Rapid electrification continues, but east-west gap persists
In case you were wondering: Europe’s true fleets in 2021 continued the pace of rapid electrification set in 2020. How fast exactly? Dataforce has the figures. They show that EVs represented more than 30% of true fleet sales last year – but that the gap between the fast-forwarding west and the slow-moving east shows no sign of closing.
The first year of the pandemic marked a turning point for EVs. At the start of 2020, many feared the viral emergency would push electrification to the bottom of the corporate agenda. Actually, and for various reasons, quite the opposite happened.
10% to 20% to 30%
In 2019, all EV types (BEVs, PHEVs and mild hybrids) made up 10.1% of overall true fleet sales across 15 key European markets monitored by Dataforce. As it turns out, that figure jumped up by just over 10 percentage points in 2020, to 20.8%. According to the most recent annual figures, that rapid pace continues, with EV sales rising another 10 percentage points in 2021, to 30.9%.
The electrification trend is happening irrespective of the up-and-down movement of true fleet sales themselves – down 18.6% in the first pandemic year, but up again by 2.6% in 2021, to just under 3.5 million. To put everything in the right perspective, here’s how the four main motorisations evolved over the past two years:
- Diesel continued to decline, both in absolute terms (from 1.9 million in 2019 to just over 1 million last year) and in relative terms (45.8% market share in 2019 to 30.1% in 2021).
- Following a slump in 2020, petrol rebounded from 1.29 million back to 1.32 million last year. But in relative terms, it merely remained stationary, at about 38%.
- BEVs increased from nearly 150,000 in 2019 (and 3.6% market share) to about 393,000 in 2021 (11.3%).
- PHEVs overtook BEVs, rising from around 95,000 in 2019 (2.3%) to almost 465,000 in 2021 (13.4%).
Norway at 83%
However, the pace of electrification varies greatly per country. On one end of the scale is – no surprises there – Norway. The Nordic country has been in the vanguard of electrification almost from the start. If anything, it solidified its position last year, with BEV sales to true fleets increasing by 36% over 2020, and PHEV sales even going up by 46.4%. It all adds up to EVs representing 83% of total fleet sales in Norway last year.
Also doing extremely well:
- Sweden, where PHEV sales rose by 4.6%, but BEV sales shot up 74.3%, and EVs represented 55% of overall true fleet sales.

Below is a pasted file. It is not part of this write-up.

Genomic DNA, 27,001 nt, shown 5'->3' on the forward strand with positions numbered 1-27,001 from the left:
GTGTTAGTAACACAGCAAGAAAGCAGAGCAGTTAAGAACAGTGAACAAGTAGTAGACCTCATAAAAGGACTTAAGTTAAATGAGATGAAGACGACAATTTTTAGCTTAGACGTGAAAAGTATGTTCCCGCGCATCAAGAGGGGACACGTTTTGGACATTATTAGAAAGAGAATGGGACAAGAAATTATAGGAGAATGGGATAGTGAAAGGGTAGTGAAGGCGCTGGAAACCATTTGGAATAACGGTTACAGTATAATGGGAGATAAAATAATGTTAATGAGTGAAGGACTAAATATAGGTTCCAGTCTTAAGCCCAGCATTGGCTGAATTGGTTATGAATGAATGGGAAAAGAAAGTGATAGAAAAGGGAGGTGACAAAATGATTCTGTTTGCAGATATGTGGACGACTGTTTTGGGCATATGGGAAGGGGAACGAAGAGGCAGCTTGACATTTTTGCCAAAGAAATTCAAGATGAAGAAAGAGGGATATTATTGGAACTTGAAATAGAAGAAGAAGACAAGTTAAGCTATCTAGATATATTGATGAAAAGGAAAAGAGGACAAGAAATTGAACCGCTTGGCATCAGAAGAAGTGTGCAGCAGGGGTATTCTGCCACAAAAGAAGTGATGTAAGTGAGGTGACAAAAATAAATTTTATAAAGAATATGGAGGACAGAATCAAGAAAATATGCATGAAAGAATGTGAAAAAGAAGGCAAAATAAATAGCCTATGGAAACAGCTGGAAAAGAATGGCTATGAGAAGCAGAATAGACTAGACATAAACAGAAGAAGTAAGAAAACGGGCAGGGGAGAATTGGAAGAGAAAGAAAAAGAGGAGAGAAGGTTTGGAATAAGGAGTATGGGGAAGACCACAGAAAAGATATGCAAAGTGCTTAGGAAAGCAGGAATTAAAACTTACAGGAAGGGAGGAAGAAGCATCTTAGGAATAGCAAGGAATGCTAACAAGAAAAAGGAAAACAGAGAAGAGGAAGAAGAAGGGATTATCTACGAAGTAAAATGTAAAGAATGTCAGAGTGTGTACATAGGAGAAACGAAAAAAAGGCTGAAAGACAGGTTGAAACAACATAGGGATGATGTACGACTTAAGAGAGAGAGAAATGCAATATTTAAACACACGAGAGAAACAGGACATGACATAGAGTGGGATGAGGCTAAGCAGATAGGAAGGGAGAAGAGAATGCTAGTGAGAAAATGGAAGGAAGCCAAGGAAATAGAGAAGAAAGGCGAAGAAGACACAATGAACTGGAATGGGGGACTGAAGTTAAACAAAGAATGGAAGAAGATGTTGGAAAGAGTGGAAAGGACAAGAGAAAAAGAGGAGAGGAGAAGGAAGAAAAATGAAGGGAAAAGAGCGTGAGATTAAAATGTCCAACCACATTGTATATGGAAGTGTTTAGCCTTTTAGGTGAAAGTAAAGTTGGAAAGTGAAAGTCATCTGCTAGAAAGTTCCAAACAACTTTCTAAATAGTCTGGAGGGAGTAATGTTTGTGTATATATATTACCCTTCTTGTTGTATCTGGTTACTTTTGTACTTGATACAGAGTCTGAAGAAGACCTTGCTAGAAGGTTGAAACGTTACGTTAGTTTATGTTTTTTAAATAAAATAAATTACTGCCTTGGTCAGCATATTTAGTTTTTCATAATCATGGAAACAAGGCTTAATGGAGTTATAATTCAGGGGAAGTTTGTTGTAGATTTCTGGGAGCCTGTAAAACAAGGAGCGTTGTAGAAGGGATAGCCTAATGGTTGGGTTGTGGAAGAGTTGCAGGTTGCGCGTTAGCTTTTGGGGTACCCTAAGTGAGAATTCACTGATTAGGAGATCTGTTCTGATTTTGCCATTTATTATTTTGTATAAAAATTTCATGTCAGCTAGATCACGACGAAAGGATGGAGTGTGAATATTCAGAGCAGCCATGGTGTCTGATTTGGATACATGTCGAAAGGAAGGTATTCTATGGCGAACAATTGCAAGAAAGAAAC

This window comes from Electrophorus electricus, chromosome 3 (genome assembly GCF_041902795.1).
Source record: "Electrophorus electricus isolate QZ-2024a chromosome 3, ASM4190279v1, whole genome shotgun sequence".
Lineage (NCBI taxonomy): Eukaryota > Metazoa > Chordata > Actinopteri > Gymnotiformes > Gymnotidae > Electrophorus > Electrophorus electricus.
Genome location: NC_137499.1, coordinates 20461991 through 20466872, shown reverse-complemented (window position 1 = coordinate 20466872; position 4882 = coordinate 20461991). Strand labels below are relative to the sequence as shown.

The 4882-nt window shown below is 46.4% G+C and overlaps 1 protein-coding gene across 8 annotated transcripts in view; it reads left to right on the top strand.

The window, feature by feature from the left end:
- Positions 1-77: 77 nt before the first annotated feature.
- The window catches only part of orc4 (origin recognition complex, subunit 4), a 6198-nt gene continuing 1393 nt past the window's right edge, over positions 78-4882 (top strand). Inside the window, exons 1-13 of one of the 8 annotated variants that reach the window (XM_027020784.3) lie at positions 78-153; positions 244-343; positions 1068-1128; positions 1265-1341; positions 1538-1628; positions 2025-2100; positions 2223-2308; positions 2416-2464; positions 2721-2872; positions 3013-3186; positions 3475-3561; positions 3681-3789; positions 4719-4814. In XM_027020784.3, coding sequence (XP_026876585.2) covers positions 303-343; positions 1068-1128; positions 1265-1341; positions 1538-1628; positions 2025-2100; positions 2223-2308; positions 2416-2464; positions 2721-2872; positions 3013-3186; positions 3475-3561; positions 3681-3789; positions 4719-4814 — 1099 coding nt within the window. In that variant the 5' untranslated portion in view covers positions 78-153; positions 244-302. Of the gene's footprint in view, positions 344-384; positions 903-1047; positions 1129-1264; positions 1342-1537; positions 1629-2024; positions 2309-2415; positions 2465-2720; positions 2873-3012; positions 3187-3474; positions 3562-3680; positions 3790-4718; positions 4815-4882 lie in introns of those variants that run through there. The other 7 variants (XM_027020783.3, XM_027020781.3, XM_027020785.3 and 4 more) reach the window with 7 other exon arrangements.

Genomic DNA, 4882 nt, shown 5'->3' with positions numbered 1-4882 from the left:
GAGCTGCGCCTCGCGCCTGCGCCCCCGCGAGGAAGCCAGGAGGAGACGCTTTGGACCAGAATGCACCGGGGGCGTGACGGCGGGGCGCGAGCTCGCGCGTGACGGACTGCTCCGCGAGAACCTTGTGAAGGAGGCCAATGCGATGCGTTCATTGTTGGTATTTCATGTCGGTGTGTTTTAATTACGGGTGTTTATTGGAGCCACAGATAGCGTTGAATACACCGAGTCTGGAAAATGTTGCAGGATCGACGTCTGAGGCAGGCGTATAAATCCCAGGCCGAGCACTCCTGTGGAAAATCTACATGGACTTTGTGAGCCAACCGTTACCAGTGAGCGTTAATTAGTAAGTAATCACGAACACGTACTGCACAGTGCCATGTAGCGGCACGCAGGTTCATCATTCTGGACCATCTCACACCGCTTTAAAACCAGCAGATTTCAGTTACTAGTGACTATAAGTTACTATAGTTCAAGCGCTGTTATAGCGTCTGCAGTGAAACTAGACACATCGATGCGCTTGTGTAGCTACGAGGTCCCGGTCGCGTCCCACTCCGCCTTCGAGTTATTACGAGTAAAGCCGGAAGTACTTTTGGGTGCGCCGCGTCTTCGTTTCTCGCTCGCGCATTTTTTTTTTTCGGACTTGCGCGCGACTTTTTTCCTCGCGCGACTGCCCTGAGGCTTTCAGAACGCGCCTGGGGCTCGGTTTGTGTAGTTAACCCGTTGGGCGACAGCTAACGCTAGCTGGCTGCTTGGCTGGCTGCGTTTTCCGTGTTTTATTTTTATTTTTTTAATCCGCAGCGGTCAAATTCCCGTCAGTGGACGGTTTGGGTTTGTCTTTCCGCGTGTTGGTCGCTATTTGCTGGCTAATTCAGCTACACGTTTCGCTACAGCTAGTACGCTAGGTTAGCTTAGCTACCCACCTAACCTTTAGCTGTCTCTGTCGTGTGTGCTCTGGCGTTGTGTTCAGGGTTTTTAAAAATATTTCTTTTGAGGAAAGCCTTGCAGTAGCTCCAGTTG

- The Netherlands, which saw PHEVs increase by 80.8%, but BEVs decline by 12.8%. Still, EVs made up 37% of true fleet sales.
- Belgium, where BEVs went up by 72.3% and PHEVs by 54.9%, to a total true fleet market share for EVs of 31%.
The stark differences in the rise (and occasional decline) of BEV and PHEV sales per country is down to the specific set of purchase incentives and other fiscal stimuli offered by those countries.
The Big Five
The overall trend, however, is clear. But where it makes the most difference, is on Europe’s Big Five markets, which together represent about three quarters of the EU’s automotive market.
- In Germany, BEV sales to true fleets were up 104.3% in 2021, to just under 105,000 units. PHEV sales increased 53.7% to almost 142,000 units. EVs represented 31% of true fleet sales.
- In the UK, where BEVs shot up 71.6% to just under 106,000 and PHEVs increased 66.7% to almost 65,000, EVs represented 27% of total true fleet sales in 2021.
- In France, PHEVs more than doubled (+107.1%) to close to 67,000 units, while BEVs rose 41.8% to just over 32,000. EVs were 20% of the true fleet total.
- In Italy, BEV sales to true fleets were at about 22,500 (+64.3%) in 2021, PHEV sales at around 35,000 (+202%), resulting in 18% EVs in overall true fleet sales.
- Despite solid increases in both BEVs (+14.5% to about 8,000) and PHEVs (+74.8% to over 21,000), Spain remains the weakest link among the Big Five, with just 12% EVs in 2021 true fleet sales.
Perhaps more worryingly, the countries that were lagging behind in previous years – mainly in Eastern and Southern Europe – remain behind as their EV scores increase by far too little to catch up with more mature EV markets. Take for instance Poland. Yes, the share of EVs in true fleet sales doubled from 2020 to 2021. However, that increase was from 1% to 2%.
The very real risk of creating a two-tier Europe when it comes to vehicle electrification can only be avoided if governments and corporates in the affected countries come together to solve the chicken-and-egg problem of electrification: too little infrastructure will keep the number of EVs down, which will keep the demand for more infrastructure low.
While the east ponders that paradox, the west powers ahead. Marc Odinius, Managing Director of Dataforce, sees reasons to expect the rapid pace of electrification to continue: “2022 will be equally strong, especially as we see PHEVs reaching their relative maximum, and we believe that current restrictions will be vastly taken back, leaving room for growth.”